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1 Ionic and Molecular Liquids: Long-Range Forces and Rigid-Body Constraints Charusita Chakravarty Indian Institute of Technology Delhi.

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Presentation on theme: "1 Ionic and Molecular Liquids: Long-Range Forces and Rigid-Body Constraints Charusita Chakravarty Indian Institute of Technology Delhi."— Presentation transcript:

1 1 Ionic and Molecular Liquids: Long-Range Forces and Rigid-Body Constraints Charusita Chakravarty Indian Institute of Technology Delhi

2 2 Electrostatic Interactions Ionic liquids: NaCl, SiO 2, NH 4 Cl mobile charge carriers which are atomic or molecular entities Simple ionic melts: model ions as point charges with Coulombic interactions. Short-range repulsions control ionic radii. Molecular Liquids Electronic charge distributions show significant deviations from spherical symmetry Can be modeled by: (a) multipole moment expansions or (b) arrays of partial charges water benzene

3 3 Multipole Expansion for Electrostatic Potential Represent the electronic charge distribution of a molecule by a set of multipoles:

4 4 Range of Electrostatic Interactions TypeRangeEnergy (kJ/mol)Comment Ion-Ion 1/r 250 Ion-dipole 1/r 2 15 Dipole-Dipole 1/r 3 2Static dipoles (solid phase) Dipole-quadrupole 1/r 4 Fixed Orientation / Linear Quadrupole-quadrupole 1/r 5 Fixed Orientation / Linear Long-range interactions: Tail correction will diverge for 1/r n interactions with n greater than or equal to 3; therefore minimum image convention cannot be applied

5 5 Partial Charge Distributions of Some Typical Molecules 109.47  H O H 0.9572  Å   (+0.52e)   (+0.52e) 2   (- 1.04e) 1.0  Å 109.47  O O H H 2   (-0.8472e)   (+0.4238e)   (+0.4238e) TIP4P Water SPC/E Water Dipole + Quadrupole Quadrupole Molecular Nitrogen

6 6 Array of Point Charges Coulombic contribution to the potential energy for an array of N charges that form a charge-neutral system: Electrostatic potential Particle i interacts with all other charges and their mirror images but not with itself Gaussian units Cannot apply minimum image convention because sum converges very slowly

7 7 Electrostatic Potential Charge Distribution Poisson Equation Potential Energy and Forces Linear differential equation :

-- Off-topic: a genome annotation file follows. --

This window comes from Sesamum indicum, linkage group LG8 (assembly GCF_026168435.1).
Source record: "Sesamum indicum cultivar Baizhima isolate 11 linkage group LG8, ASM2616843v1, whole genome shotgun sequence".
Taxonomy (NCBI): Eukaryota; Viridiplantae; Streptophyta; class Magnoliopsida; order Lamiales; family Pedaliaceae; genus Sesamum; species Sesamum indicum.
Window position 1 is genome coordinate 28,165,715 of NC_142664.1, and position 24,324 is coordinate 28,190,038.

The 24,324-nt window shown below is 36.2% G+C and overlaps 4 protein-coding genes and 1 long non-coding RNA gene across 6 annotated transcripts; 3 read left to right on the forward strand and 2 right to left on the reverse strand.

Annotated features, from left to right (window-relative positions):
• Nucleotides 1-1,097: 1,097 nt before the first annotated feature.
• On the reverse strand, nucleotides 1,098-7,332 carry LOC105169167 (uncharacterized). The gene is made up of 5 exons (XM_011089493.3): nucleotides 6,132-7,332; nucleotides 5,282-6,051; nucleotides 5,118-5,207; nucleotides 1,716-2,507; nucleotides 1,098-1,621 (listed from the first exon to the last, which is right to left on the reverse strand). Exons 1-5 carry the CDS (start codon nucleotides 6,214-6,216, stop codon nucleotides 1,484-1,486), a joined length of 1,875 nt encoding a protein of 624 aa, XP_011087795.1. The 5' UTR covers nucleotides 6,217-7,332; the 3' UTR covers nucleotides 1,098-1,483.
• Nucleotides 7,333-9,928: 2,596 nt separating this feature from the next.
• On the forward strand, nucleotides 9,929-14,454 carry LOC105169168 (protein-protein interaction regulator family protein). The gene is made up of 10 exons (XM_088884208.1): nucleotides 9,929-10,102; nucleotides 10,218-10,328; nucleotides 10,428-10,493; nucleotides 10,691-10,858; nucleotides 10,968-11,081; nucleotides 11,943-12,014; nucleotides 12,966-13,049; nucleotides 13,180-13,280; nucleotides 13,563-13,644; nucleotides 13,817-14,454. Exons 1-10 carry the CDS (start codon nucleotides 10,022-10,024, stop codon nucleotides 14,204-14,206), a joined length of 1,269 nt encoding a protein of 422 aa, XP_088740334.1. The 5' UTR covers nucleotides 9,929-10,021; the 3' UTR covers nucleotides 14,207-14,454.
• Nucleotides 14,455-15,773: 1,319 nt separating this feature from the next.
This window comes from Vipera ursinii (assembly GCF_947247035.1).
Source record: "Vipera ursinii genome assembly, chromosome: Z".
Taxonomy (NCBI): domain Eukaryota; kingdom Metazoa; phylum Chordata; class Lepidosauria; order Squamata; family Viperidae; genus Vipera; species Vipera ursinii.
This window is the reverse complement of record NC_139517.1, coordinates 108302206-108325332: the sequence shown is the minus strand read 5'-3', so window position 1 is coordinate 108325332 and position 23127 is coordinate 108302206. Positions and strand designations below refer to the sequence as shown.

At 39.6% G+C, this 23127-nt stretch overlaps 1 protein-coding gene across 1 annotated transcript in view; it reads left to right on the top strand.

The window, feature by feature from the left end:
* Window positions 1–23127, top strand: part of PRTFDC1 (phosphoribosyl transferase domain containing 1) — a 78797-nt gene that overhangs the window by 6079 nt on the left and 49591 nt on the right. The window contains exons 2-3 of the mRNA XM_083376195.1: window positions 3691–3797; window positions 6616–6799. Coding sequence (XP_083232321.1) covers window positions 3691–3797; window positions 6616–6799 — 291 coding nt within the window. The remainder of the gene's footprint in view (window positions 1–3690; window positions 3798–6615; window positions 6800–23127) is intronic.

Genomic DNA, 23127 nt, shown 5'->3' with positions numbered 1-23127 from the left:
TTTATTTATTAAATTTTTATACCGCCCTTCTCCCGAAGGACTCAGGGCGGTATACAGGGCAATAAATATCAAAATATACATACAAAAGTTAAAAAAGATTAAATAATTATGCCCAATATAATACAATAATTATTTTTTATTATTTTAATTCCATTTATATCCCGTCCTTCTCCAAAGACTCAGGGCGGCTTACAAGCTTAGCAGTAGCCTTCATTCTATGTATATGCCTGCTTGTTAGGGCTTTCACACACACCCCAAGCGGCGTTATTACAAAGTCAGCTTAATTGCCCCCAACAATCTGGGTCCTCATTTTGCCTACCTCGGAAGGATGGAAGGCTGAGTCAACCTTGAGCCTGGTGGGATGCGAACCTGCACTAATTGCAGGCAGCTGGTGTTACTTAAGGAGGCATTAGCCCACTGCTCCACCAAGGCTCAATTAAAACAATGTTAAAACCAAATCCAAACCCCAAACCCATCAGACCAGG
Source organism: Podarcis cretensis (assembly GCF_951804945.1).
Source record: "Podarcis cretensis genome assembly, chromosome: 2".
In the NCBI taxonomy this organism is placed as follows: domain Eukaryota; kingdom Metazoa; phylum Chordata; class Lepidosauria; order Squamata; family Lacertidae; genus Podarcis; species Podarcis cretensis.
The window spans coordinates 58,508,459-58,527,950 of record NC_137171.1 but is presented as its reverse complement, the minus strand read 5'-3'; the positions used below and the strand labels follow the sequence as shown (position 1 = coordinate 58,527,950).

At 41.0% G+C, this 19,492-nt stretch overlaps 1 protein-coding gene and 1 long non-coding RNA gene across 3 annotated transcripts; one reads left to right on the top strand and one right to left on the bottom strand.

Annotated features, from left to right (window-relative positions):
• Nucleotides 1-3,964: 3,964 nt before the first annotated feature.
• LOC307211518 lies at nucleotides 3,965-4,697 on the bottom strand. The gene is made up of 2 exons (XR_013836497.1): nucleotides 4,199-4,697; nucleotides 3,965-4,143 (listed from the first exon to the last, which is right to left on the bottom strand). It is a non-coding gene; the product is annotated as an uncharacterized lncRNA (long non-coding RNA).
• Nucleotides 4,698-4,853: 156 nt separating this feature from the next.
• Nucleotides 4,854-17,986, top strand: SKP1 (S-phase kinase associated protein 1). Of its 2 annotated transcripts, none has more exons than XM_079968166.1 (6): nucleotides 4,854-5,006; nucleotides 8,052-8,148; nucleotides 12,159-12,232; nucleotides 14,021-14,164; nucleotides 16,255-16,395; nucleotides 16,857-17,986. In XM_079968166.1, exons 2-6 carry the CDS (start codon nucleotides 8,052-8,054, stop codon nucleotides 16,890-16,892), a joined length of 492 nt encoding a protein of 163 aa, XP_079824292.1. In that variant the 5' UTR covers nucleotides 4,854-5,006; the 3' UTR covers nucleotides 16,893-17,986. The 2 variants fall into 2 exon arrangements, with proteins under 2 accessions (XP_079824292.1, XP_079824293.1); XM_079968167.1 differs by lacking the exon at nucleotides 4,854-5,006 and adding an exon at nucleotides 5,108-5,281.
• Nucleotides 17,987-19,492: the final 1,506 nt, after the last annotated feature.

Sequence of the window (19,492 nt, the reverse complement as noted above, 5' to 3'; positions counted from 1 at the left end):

8 8 Ewald Summation for Point Charges Co Point Charge Distribution: Converges slowly Screened charge distribution: Converges fast in real space Gaussian compensating charge distribution: can be analytically evaluated in real space

9 9 Ewald Summation Screening a point charge to convert the long-range Coulombic interaction into a short-range interaction Evaluating the real-space contribution due to the screened charges The Poisson equation in reciprocal space for the compensating screened charge distribution Evaluating the reciprocal space contribution Self-interaction correction

10 10 Screening a point charge

11 11 Electrostatic potential due to a Gaussian charge distribution

12 12

13 13 Real Space Contribution The value of  must be chosen so that the range of interaction of the screened charges is small enough that a real space cutoff of r c < L/2 can be used and the minimum image convention can be applied

14 14 Poisson Equation in Reciprocal Space  Fourier series representation of a function in a cubic box with edge length L and volume V under periodic boundary conditions: Fourier coefficients Poisson equation in real space Poisson equation in reciprocal space Reminder: Fourier transforms of derivatives

15 15 Unit Point Charge at origin: Array of point charges Array of Gaussian charges Green’s Function Fourier transform of smearing Function FT of Point charge Array Convolution of Point Charge distribution and smearing function

16 16 Fourier Part of Ewald Sum Corresponding Electrostatic potential in reciprocal space Electrostatic potential in real space can be obtained using: Array of N Gaussian point charges with periodic images:

17 17 Fourier Part of Ewald Sum (contd.) Electrostatic potential in real space Reciprocal Space contribution to potential energy System is embedded in a medium with an inifinite dielectric constant

18 18 Correction for Self-Interaction Must remove potential energy contribution due to a continuous Gaussian cloudof charge q i and a point charge q i located at the centre of the cloud. Electrostatic potential due to Gaussian centred at origin

19 19 Coulombic Interaction expressed as an Ewald Sum Reciprocal space Self- Interaction Real Space Important: For molecules, the self-interaction correction must be modified because partial charges on the same molecule will not interact

20 20 Accuracy of Ewald Summation Convergence parameters: – Width of Gaussian in real space,  – Real space cut-off, r c – Cutoff in Fourier or reciprocal space, k c =2  /Ln c

21 21 Calculating Ewald Sums for NaCl Na + Cl - Liquid Crystal

22 22 Hands-on Exercise: Calculating the Madelung Constant for NaCl The electrostatic energy of a structure of 2N ions of charge +/- q is where  is the Madelung constant and r nn is the distance between the nearest neighbours. Structure  Sodium Chloride (NaCl)1.747565 Cesium Chloride (CsCl)1.762675 Zinc blende (cubic ZnS)1.6381